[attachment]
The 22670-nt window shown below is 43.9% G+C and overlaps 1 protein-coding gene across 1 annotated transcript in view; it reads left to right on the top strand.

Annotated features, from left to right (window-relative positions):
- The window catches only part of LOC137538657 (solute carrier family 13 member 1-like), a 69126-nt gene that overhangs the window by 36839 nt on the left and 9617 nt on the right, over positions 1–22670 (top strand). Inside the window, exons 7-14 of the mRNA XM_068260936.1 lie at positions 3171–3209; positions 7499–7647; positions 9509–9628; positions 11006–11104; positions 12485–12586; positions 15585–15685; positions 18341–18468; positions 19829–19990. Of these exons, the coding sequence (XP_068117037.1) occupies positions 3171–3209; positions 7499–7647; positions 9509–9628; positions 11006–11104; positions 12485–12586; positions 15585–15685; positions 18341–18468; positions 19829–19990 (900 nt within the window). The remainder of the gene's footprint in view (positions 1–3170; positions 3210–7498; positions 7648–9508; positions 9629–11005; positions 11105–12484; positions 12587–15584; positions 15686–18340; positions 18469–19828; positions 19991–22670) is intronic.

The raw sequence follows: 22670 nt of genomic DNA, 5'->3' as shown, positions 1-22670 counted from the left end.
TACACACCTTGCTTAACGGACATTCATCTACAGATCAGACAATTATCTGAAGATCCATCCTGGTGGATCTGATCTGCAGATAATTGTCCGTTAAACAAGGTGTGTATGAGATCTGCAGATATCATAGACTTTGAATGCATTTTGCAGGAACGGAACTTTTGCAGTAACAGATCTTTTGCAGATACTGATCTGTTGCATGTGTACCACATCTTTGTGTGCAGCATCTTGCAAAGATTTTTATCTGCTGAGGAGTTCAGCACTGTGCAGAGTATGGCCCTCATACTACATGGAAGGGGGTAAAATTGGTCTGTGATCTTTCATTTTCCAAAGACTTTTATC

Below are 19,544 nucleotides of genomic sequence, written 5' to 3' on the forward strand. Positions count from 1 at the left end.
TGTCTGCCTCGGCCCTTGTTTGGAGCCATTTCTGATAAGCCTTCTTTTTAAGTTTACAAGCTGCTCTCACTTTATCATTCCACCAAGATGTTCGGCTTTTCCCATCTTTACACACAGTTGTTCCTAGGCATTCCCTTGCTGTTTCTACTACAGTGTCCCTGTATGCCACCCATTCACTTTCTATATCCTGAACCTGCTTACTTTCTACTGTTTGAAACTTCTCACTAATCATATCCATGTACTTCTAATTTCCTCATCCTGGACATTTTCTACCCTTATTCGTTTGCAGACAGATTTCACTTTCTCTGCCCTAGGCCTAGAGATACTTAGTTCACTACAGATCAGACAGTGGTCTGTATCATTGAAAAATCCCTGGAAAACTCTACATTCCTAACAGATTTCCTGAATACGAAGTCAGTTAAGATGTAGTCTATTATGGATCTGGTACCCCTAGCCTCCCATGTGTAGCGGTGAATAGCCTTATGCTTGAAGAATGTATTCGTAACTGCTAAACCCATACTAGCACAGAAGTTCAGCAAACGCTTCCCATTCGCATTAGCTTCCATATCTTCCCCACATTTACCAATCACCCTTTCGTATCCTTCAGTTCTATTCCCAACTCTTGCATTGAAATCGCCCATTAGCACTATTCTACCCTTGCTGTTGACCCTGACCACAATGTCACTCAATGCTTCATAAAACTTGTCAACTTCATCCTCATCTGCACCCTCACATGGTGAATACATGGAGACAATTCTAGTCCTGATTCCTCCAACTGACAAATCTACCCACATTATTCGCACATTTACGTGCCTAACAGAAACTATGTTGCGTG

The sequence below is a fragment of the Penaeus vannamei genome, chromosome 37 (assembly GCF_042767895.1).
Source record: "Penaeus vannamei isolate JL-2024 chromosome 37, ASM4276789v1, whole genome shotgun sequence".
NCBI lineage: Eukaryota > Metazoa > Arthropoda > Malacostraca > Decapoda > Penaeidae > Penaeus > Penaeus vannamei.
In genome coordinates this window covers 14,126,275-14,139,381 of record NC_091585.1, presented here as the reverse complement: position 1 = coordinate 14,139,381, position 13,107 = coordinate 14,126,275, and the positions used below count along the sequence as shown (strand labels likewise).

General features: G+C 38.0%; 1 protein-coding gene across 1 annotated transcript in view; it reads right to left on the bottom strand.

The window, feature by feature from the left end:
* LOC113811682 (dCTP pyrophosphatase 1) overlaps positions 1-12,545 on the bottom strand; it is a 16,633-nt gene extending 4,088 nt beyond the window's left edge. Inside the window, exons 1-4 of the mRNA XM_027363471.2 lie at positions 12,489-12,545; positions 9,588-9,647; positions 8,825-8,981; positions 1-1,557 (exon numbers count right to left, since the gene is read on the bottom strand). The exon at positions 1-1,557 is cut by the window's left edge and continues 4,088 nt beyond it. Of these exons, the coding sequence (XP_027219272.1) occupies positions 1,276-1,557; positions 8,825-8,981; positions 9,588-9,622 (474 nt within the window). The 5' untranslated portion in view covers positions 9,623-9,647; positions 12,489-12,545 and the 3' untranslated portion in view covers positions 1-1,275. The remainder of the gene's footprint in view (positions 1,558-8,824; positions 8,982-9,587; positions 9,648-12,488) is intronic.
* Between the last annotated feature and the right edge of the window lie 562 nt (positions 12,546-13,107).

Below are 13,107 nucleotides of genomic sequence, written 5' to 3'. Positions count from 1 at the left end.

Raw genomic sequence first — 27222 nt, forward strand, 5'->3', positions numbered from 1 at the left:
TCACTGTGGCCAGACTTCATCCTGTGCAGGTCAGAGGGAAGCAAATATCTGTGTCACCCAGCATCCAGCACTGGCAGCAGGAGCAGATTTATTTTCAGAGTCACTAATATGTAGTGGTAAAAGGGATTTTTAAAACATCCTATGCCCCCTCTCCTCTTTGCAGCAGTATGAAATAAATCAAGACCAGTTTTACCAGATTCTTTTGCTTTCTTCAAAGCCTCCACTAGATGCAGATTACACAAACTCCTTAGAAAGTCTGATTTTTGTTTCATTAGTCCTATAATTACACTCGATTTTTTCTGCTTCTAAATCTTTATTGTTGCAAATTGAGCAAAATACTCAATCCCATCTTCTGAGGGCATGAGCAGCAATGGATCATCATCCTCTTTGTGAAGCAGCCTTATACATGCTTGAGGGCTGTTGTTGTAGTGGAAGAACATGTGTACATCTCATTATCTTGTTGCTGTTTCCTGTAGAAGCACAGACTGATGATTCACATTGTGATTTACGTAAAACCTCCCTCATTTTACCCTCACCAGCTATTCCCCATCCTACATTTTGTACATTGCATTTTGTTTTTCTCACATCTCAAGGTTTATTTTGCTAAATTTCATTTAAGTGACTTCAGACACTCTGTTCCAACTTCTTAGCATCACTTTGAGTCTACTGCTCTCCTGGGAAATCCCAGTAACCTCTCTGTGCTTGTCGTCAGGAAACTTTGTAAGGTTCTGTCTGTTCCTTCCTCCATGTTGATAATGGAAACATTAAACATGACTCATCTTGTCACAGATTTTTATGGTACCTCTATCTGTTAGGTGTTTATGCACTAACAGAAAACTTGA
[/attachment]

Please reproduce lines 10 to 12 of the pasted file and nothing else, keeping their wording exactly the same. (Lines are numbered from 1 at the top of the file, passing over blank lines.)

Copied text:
NCBI lineage: Eukaryota > Metazoa > Arthropoda > Malacostraca > Decapoda > Penaeidae > Penaeus > Penaeus vannamei.
In genome coordinates this window covers 14,126,275-14,139,381 of record NC_091585.1, presented here as the reverse complement: position 1 = coordinate 14,139,381, position 13,107 = coordinate 14,126,275, and the positions used below count along the sequence as shown (strand labels likewise).

General features: G+C 38.0%; 1 protein-coding gene across 1 annotated transcript in view; it reads right to left on the bottom strand.